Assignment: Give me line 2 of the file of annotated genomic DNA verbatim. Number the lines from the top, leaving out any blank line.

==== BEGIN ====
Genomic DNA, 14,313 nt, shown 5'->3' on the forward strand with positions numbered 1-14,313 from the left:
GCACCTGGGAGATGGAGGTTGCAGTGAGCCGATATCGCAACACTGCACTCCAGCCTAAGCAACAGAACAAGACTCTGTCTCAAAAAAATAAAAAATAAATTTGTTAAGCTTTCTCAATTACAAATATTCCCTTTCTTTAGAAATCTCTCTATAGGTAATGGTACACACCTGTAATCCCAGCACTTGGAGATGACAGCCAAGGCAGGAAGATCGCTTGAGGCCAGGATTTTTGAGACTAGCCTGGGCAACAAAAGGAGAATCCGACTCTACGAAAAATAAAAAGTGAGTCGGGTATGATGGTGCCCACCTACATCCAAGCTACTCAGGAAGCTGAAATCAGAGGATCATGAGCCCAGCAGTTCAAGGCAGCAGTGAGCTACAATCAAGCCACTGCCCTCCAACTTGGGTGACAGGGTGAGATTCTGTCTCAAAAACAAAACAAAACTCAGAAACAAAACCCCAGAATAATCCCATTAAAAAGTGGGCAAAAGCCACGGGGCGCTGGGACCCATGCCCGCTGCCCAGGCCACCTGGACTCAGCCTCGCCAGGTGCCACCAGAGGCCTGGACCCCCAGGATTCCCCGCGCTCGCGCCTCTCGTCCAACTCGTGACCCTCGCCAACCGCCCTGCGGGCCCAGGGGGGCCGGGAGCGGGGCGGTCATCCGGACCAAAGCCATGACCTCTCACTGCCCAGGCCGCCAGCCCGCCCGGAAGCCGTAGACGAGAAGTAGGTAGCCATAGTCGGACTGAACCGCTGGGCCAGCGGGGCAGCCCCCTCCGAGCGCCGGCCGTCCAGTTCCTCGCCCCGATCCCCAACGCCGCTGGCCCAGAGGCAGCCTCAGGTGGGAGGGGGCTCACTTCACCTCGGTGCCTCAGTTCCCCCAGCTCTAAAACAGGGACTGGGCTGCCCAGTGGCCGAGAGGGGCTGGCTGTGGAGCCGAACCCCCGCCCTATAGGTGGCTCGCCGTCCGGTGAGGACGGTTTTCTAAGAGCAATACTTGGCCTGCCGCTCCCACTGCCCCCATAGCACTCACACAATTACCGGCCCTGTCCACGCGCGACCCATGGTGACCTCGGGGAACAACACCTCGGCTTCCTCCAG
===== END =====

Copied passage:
GCACCTGGGAGATGGAGGTTGCAGTGAGCCGATATCGCAACACTGCACTCCAGCCTAAGCAACAGAACAAGACTCTGTCTCAAAAAAATAAAAAATAAATTTGTTAAGCTTTCTCAATTACAAATATTCCCTTTCTTTAGAAATCTCTCTATAGGTAATGGTACACACCTGTAATCCCAGCACTTGGAGATGACAGCCAAGGCAGGAAGATCGCTTGAGGCCAGGATTTTTGAGACTAGCCTGGGCAACAAAAGGAGAATCCGACTCTACGAAAAATAAAAAGTGAGTCGGGTATGATGGTGCCCACCTACATCCAAGCTACTCAGGAAGCTGAAATCAGAGGATCATGAGCCCAGCAGTTCAAGGCAGCAGTGAGCTACAATCAAGCCACTGCCCTCCAACTTGGGTGACAGGGTGAGATTCTGTCTCAAAAACAAAACAAAACTCAGAAACAAAACCCCAGAATAATCCCATTAAAAAGTGGGCAAAAGCCACGGGGCGCTGGGACCCATGCCCGCTGCCCAGGCCACCTGGACTCAGCCTCGCCAGGTGCCACCAGAGGCCTGGACCCCCAGGATTCCCCGCGCTCGCGCCTCTCGTCCAACTCGTGACCCTCGCCAACCGCCCTGCGGGCCCAGGGGGGCCGGGAGCGGGGCGGTCATCCGGACCAAAGCCATGACCTCTCACTGCCCAGGCCGCCAGCCCGCCCGGAAGCCGTAGACGAGAAGTAGGTAGCCATAGTCGGACTGAACCGCTGGGCCAGCGGGGCAGCCCCCTCCGAGCGCCGGCCGTCCAGTTCCTCGCCCCGATCCCCAACGCCGCTGGCCCAGAGGCAGCCTCAGGTGGGAGGGGGCTCACTTCACCTCGGTGCCTCAGTTCCCCCAGCTCTAAAACAGGGACTGGGCTGCCCAGTGGCCGAGAGGGGCTGGCTGTGGAGCCGAACCCCCGCCCTATAGGTGGCTCGCCGTCCGGTGAGGACGGTTTTCTAAGAGCAATACTTGGCCTGCCGCTCCCACTGCCCCCATAGCACTCACACAATTACCGGCCCTGTCCACGCGCGACCCATGGTGACCTCGGGGAACAACACCTCGGCTTCCTCCAG